North Korea is a nation of which little is known or understood in the rest of the world. Their government’s notorious mistrust of outsiders keeps the country shrouded in mystery, almost never allowing visitors from the West to enter. The few who do are usually given a carefully controlled experience, only permitted to see places and events that the government deems appropriate. Photojournalist David Guttenfelder, however, hopes to expose the reality of daily life for North Koreans in a way few, if any, have been able to do before:
In 2011, when the Associated Press decided to open a bureau in North Korea, Guttenfelder volunteered to be their resident photographer. Having spent approximately 100 days per year in the closely guarded country, he has been able to gradually open a window on North Korea to the rest of the world with his photographs.
On his first visit to the capitol Pyongyang, Guttenfelder remembers, he was scarcely allowed to see anything: the windows of the bus he rode on were blocked out with curtains; the windows of his hotel with black plastic. “I had the feeling that there was nothing real there– that it was like the Truman show, it was all a facade,” he says. However, over time, he has steadily gained more access to scenes typical in the life of real North Koreans– even in rural areas, from which outsiders are generally forbidden.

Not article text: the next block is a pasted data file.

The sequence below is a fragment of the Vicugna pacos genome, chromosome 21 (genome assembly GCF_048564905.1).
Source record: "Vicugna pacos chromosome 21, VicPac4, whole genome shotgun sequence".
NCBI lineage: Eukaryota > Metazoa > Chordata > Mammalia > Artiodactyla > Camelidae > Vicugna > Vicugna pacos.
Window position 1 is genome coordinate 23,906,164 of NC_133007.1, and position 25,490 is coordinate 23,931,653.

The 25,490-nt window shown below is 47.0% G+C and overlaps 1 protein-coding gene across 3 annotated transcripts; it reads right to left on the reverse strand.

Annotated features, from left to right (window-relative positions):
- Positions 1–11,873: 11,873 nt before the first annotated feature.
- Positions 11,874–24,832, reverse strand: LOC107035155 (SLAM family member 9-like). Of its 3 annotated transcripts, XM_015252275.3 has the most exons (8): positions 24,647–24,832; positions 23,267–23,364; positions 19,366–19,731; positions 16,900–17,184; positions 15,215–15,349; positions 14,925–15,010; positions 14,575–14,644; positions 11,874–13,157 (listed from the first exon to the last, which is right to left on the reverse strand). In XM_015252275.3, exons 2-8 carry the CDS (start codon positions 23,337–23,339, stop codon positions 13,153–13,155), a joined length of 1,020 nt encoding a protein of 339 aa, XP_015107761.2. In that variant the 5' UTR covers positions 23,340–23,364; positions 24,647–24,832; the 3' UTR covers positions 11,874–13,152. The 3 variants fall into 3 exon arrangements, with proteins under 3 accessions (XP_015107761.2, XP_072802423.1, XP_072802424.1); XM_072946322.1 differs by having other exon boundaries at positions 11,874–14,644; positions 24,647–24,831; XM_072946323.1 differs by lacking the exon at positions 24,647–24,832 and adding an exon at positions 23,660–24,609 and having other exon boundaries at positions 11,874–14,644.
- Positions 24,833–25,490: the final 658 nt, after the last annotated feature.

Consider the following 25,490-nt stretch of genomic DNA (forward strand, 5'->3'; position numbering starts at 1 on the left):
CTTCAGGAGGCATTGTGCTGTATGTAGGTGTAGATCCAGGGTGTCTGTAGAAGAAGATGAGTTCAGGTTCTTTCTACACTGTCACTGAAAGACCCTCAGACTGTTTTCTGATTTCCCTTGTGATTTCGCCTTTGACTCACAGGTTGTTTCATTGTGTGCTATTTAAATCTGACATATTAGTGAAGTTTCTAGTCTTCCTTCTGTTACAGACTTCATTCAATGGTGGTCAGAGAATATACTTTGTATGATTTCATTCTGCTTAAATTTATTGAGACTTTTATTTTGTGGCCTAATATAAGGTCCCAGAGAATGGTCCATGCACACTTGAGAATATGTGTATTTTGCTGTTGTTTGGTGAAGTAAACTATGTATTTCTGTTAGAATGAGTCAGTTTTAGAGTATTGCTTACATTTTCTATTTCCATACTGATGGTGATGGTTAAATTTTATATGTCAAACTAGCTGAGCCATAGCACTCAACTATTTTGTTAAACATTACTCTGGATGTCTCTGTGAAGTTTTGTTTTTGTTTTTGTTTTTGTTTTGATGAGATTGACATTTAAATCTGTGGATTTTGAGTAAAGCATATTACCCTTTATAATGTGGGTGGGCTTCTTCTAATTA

Spontaneity and mobility are key for Guttenfelder’s more revealing images. Now that he is no longer limited to windowless vehicles and rooms, he gets many great shots with small, portable film cameras while traveling from one place to the next. Even more importantly, in February 2013, the North Korean government began permitting mobile phones to enter the country. Since then, Guttenfelder’s phone camera has become perhaps his most useful tool, enabling him to instantly send images to Associated Press– and to share them on Instagram.
The allowance of mobile phones in North Korea may mark a tremendous change in the way the nation will be seen by the world in years to come. By releasing their stronghold on what photography is allowed or forbidden, the government makes it possible for real life– “unguarded, unscripted moments,” in Guttenfelder’s words– to finally come to light.
“The power of photography has been for half a century in the hands of the state of North Korea, and now we have a chance to see something for ourselves.” – David Guttenfelder
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